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The Surgery

The Call
When a donor kidney (kidney/pancreas) becomes available, the transplant coordinator will call you. The coordinator will tell you:

  • When to come to the hospital
  • When to stop eating or drinking anything
  • Tell the coordinator if you are on any blood thinners
  • Bring a form of identification and insurance cards in

The Admission Process

Before surgery you will be admitted to the hospital. There are certain things that will he done to make sure you are ready for surgery. These are:

  • Chest x-ray
  • ECG (electrocardiogram)
  • Urine tests
  • Blood tests
  • A history and physical

You will also have an IV started (a needle put into a vein). You will be given immunosuppressive medications and medications to protect you from infection. Two of your family members may stay with you until you go to surgery. While you are in surgery they can wait in the surgical waiting area in the main lobby. The transplant surgeon will talk to them when the surgery is over.

Surgery and Post-Operative Recovery

The kidney transplant surgery usually takes about two to three hours. The new kidney will be placed in the left or right groin area. The renal artery and vein of the new kidney will be attached to the blood vessels that take blood to and from your legs. The ureter of the new kidney will then be attached to the bladder, so it can drain urine from the new kidney. After surgery you will be taken to the transplant unit (4100). You will be attached to a heart monitor and will have a special IV line to monitor and give fluids. You will also have a catheter in your bladder to measure the urine output from the new kidney. The average length of stay in the hospital after kidney transplant surgery is about four to six days.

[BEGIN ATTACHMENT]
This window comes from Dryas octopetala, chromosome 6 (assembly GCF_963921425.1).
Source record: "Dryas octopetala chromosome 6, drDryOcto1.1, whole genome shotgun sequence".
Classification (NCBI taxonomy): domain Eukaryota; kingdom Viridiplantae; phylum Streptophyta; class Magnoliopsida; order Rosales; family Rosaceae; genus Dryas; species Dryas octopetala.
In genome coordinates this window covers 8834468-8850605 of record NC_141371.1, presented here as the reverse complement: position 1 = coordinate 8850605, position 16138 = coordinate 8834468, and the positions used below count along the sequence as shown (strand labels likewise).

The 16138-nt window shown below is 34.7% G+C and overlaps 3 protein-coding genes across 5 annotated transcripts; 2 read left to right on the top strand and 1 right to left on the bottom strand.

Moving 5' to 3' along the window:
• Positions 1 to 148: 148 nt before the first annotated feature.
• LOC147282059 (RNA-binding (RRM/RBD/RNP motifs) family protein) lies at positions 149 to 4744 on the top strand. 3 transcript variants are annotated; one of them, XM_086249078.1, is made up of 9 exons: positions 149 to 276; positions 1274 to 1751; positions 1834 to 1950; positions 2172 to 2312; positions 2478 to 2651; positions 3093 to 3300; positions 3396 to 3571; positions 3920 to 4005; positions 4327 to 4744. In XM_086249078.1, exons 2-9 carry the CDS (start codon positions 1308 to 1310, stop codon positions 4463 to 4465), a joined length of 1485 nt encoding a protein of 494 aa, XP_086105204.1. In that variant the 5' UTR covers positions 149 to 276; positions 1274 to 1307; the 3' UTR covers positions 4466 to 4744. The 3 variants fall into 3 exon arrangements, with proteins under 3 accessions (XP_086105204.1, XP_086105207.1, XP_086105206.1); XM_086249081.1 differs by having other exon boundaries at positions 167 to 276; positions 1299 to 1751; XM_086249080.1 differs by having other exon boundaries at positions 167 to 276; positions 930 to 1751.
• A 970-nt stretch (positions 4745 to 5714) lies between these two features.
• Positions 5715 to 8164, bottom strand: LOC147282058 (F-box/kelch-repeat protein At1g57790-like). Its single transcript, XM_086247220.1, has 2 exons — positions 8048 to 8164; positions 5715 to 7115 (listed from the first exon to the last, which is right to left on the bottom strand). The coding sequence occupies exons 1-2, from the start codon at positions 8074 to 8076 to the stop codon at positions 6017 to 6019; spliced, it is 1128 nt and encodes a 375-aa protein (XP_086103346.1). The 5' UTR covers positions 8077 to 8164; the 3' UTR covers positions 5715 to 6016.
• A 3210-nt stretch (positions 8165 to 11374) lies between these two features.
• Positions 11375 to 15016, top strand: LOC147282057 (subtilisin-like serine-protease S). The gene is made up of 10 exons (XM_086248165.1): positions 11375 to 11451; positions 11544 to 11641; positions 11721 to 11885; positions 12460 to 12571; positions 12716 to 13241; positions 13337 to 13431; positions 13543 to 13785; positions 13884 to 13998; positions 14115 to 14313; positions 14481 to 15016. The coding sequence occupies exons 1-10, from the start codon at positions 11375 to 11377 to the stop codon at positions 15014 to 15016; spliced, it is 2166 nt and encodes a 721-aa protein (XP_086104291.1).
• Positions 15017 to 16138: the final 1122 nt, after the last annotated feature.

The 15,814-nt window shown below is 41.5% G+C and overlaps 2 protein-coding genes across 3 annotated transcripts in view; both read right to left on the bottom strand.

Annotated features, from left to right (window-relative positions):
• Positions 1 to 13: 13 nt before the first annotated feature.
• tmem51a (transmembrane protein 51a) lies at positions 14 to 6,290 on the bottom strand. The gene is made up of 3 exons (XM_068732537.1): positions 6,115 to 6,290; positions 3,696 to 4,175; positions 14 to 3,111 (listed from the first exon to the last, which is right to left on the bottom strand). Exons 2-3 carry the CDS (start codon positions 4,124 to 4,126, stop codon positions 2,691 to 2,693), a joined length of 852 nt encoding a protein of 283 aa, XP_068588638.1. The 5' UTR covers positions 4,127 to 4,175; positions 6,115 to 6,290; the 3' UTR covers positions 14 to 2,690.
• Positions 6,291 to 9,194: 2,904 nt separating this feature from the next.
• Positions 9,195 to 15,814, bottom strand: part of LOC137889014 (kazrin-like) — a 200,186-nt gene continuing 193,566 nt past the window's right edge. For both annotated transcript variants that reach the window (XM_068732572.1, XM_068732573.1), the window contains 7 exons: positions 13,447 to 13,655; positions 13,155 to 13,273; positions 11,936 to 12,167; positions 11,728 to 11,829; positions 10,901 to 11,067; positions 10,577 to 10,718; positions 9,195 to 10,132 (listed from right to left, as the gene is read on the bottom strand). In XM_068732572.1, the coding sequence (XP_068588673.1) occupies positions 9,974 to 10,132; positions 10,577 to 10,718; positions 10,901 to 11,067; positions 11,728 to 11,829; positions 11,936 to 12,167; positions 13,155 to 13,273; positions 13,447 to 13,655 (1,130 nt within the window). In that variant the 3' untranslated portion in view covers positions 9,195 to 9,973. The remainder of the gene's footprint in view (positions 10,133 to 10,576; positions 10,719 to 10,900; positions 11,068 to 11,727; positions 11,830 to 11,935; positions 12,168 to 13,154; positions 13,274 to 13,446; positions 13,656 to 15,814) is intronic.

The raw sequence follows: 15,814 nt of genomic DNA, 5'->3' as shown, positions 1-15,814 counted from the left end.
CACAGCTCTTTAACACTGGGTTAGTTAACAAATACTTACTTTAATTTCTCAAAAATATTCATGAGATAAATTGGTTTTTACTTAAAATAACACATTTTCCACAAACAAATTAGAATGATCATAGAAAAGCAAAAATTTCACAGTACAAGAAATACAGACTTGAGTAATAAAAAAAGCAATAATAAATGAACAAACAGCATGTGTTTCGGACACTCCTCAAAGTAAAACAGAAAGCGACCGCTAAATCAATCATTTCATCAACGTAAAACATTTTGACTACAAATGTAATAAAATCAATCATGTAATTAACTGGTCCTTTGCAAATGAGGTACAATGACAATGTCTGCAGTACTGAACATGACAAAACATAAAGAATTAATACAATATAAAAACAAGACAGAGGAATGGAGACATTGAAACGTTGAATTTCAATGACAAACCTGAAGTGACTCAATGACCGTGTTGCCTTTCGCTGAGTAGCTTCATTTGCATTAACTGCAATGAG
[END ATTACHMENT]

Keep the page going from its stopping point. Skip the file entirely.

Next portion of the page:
The kidney-pancreas surgery takes about four to six hours. After the new kidney has been transplanted, the pancreas, which is attached to a small piece of bowel (the duodenum), is then sewn to your bowel. This allows the pancreas to drain directly into the bowel. When the surgery is done you will be taken to the intensive care unit (ICU). After surgery, you may have a breathing tube in your mouth to assist you with breathing. In the ICU you will be attached to a heart monitor and will also have a special IV line to monitor and give fluids. In addition, you will have a catheter to drain the urine from the new kidney. The length of time you stay in the ICU depends on your overall medical condition. The remainder of your recovery will be on the transplant unit (4100). The average hospital stay after kidney/pancreas surgery is seven to fourteen days.